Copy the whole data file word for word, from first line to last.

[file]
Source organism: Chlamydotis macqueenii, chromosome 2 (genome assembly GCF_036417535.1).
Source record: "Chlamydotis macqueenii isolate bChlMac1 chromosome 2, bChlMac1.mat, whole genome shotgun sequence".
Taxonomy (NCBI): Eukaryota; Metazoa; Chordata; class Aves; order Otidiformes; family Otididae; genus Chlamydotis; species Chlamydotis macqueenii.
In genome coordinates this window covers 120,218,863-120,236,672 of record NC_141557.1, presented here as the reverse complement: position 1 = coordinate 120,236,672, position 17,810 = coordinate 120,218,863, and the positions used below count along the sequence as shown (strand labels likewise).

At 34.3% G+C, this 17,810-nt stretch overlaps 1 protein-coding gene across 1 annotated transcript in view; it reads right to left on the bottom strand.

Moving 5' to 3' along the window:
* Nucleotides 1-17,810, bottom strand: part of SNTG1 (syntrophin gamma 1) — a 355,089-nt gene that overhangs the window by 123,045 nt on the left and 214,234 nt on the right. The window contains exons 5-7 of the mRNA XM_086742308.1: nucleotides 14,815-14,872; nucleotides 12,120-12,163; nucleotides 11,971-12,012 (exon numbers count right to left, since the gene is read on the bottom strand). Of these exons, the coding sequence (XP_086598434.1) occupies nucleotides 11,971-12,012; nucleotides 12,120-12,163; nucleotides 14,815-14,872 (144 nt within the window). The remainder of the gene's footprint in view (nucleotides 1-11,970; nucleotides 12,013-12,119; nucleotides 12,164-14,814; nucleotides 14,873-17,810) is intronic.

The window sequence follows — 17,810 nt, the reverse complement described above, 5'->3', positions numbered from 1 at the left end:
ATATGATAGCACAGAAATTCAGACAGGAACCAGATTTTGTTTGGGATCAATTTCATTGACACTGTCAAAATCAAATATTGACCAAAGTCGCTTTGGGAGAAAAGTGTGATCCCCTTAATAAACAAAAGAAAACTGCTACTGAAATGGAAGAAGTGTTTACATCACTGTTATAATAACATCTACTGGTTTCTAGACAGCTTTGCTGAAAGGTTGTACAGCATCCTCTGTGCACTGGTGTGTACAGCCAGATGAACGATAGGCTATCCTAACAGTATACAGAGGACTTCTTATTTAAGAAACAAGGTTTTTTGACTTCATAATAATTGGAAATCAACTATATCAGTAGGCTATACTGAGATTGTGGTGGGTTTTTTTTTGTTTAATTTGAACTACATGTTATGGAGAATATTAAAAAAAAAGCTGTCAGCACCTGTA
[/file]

Source organism: Chlamydotis macqueenii, chromosome 2 (genome assembly GCF_036417535.1).
Source record: "Chlamydotis macqueenii isolate bChlMac1 chromosome 2, bChlMac1.mat, whole genome shotgun sequence".
Taxonomy (NCBI): Eukaryota; Metazoa; Chordata; class Aves; order Otidiformes; family Otididae; genus Chlamydotis; species Chlamydotis macqueenii.
In genome coordinates this window covers 120,218,863-120,236,672 of record NC_141557.1, presented here as the reverse complement: position 1 = coordinate 120,236,672, position 17,810 = coordinate 120,218,863, and the positions used below count along the sequence as shown (strand labels likewise).

At 34.3% G+C, this 17,810-nt stretch overlaps 1 protein-coding gene across 1 annotated transcript in view; it reads right to left on the bottom strand.

Moving 5' to 3' along the window:
* Nucleotides 1-17,810, bottom strand: part of SNTG1 (syntrophin gamma 1) — a 355,089-nt gene that overhangs the window by 123,045 nt on the left and 214,234 nt on the right. The window contains exons 5-7 of the mRNA XM_086742308.1: nucleotides 14,815-14,872; nucleotides 12,120-12,163; nucleotides 11,971-12,012 (exon numbers count right to left, since the gene is read on the bottom strand). Of these exons, the coding sequence (XP_086598434.1) occupies nucleotides 11,971-12,012; nucleotides 12,120-12,163; nucleotides 14,815-14,872 (144 nt within the window). The remainder of the gene's footprint in view (nucleotides 1-11,970; nucleotides 12,013-12,119; nucleotides 12,164-14,814; nucleotides 14,873-17,810) is intronic.

The window sequence follows — 17,810 nt, the reverse complement described above, 5'->3', positions numbered from 1 at the left end:
ATATGATAGCACAGAAATTCAGACAGGAACCAGATTTTGTTTGGGATCAATTTCATTGACACTGTCAAAATCAAATATTGACCAAAGTCGCTTTGGGAGAAAAGTGTGATCCCCTTAATAAACAAAAGAAAACTGCTACTGAAATGGAAGAAGTGTTTACATCACTGTTATAATAACATCTACTGGTTTCTAGACAGCTTTGCTGAAAGGTTGTACAGCATCCTCTGTGCACTGGTGTGTACAGCCAGATGAACGATAGGCTATCCTAACAGTATACAGAGGACTTCTTATTTAAGAAACAAGGTTTTTTGACTTCATAATAATTGGAAATCAACTATATCAGTAGGCTATACTGAGATTGTGGTGGGTTTTTTTTTGTTTAATTTGAACTACATGTTATGGAGAATATTAAAAAAAAAGCTGTCAGCACCTGTA